Protecting the quality of runoff is a particularly vexing challenge for Southern California’s water-quality management community. During both wet and dry weather, contaminants wash off the land from across hundreds of square miles of urban and agricultural landscapes. The diffuse nature of runoff has complicated management source-control efforts and impeded progress toward improving water quality.
For decades, SCCWRP has been working to help Southern California water-quality managers methodically study runoff contamination, including documenting where contaminants are coming from and how they’re affecting downstream aquatic ecosystems. More recently, SCCWRP has shifted its focus to developing and evaluating management strategies and tools for improving runoff water quality – in particular, through implementation of runoff control measures known as stormwater BMPs (best management practices).
Searching for solutions to a pervasive challenge
In Southern California, runoff water quality is degraded by a wide array of pollutants – vehicle fluids, heavy metals, fecal matter, trash, nutrients, toxins, pesticides and fertilizers. As this contamination flows through creeks, rivers and storm drainage infrastructure to the coastal ocean, it can disrupt and destroy sensitive plant and animal communities, as well as sicken humans who swim and surf in contaminated waters.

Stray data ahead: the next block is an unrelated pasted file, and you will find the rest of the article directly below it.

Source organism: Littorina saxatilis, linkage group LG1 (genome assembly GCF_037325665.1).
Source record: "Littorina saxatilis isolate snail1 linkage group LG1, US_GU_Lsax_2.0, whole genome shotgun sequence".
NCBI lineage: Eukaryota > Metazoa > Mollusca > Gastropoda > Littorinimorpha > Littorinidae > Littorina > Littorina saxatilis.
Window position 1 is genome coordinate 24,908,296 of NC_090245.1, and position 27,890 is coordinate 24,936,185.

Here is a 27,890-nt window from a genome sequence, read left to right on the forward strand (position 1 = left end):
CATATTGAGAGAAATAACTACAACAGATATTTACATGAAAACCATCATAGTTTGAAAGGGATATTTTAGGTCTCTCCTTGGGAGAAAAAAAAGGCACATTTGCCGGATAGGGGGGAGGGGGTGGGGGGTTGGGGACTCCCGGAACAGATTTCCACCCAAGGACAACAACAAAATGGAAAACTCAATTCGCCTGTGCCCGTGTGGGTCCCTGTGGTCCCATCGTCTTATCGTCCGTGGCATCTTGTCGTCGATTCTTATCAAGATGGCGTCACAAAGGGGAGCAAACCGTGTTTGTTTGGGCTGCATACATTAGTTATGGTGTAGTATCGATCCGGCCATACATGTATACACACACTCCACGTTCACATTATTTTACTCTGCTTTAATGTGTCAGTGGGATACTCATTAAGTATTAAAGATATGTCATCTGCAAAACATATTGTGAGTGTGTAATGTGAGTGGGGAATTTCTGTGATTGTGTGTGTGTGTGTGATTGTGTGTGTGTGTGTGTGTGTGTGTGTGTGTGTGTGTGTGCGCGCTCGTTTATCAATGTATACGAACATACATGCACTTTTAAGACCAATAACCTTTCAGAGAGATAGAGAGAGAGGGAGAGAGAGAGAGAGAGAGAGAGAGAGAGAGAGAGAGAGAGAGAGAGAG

Multiple regulatory programs have been established to provide incrementally tougher, more prescriptive requirements for protecting runoff water quality. Although Southern California water-quality managers have made progress identifying and curbing major pollution sources, much of the pollution in runoff comes from non-point sources that are vexing to control and eliminate.
Science to support runoff management
As water-quality managers work toward compliance with Total Maximum Daily Load (TMDL) regulations and other programs for improving runoff water quality, SCCWRP is turning to science to answer pressing questions about the scope of runoff contamination challenges and how managers can optimally address them. To help Southern California managers focus on areas where runoff challenges are most significant, SCCWRP has built foundational tools for estimating what levels and types of contaminants can be expected to run off the land based on how the land is being used. More recently, SCCWRP has been developing strategies and tools to help managers optimize the effectiveness of stormwater BMPs for reducing contamination in runoff.